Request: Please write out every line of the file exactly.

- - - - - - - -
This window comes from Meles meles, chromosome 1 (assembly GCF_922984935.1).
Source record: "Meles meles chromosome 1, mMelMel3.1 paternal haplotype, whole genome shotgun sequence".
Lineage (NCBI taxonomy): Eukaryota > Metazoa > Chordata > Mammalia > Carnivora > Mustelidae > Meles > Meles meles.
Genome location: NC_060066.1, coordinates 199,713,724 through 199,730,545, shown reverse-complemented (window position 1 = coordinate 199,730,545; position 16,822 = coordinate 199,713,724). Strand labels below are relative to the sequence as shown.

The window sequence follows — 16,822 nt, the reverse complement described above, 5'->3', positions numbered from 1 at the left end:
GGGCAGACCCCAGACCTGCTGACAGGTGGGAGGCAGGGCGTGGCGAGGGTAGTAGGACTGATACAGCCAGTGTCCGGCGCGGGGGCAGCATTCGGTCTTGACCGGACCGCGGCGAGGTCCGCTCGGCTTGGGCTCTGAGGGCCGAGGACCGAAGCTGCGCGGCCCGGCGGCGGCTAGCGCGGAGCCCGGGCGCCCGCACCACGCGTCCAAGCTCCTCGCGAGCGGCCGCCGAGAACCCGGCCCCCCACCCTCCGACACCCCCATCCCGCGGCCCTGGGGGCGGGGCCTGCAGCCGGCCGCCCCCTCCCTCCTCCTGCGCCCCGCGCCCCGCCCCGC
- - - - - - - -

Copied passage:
This window comes from Meles meles, chromosome 1 (assembly GCF_922984935.1).
Source record: "Meles meles chromosome 1, mMelMel3.1 paternal haplotype, whole genome shotgun sequence".
Lineage (NCBI taxonomy): Eukaryota > Metazoa > Chordata > Mammalia > Carnivora > Mustelidae > Meles > Meles meles.
Genome location: NC_060066.1, coordinates 199,713,724 through 199,730,545, shown reverse-complemented (window position 1 = coordinate 199,730,545; position 16,822 = coordinate 199,713,724). Strand labels below are relative to the sequence as shown.

The window sequence follows — 16,822 nt, the reverse complement described above, 5'->3', positions numbered from 1 at the left end:
GGGCAGACCCCAGACCTGCTGACAGGTGGGAGGCAGGGCGTGGCGAGGGTAGTAGGACTGATACAGCCAGTGTCCGGCGCGGGGGCAGCATTCGGTCTTGACCGGACCGCGGCGAGGTCCGCTCGGCTTGGGCTCTGAGGGCCGAGGACCGAAGCTGCGCGGCCCGGCGGCGGCTAGCGCGGAGCCCGGGCGCCCGCACCACGCGTCCAAGCTCCTCGCGAGCGGCCGCCGAGAACCCGGCCCCCCACCCTCCGACACCCCCATCCCGCGGCCCTGGGGGCGGGGCCTGCAGCCGGCCGCCCCCTCCCTCCTCCTGCGCCCCGCGCCCCGCCCCGC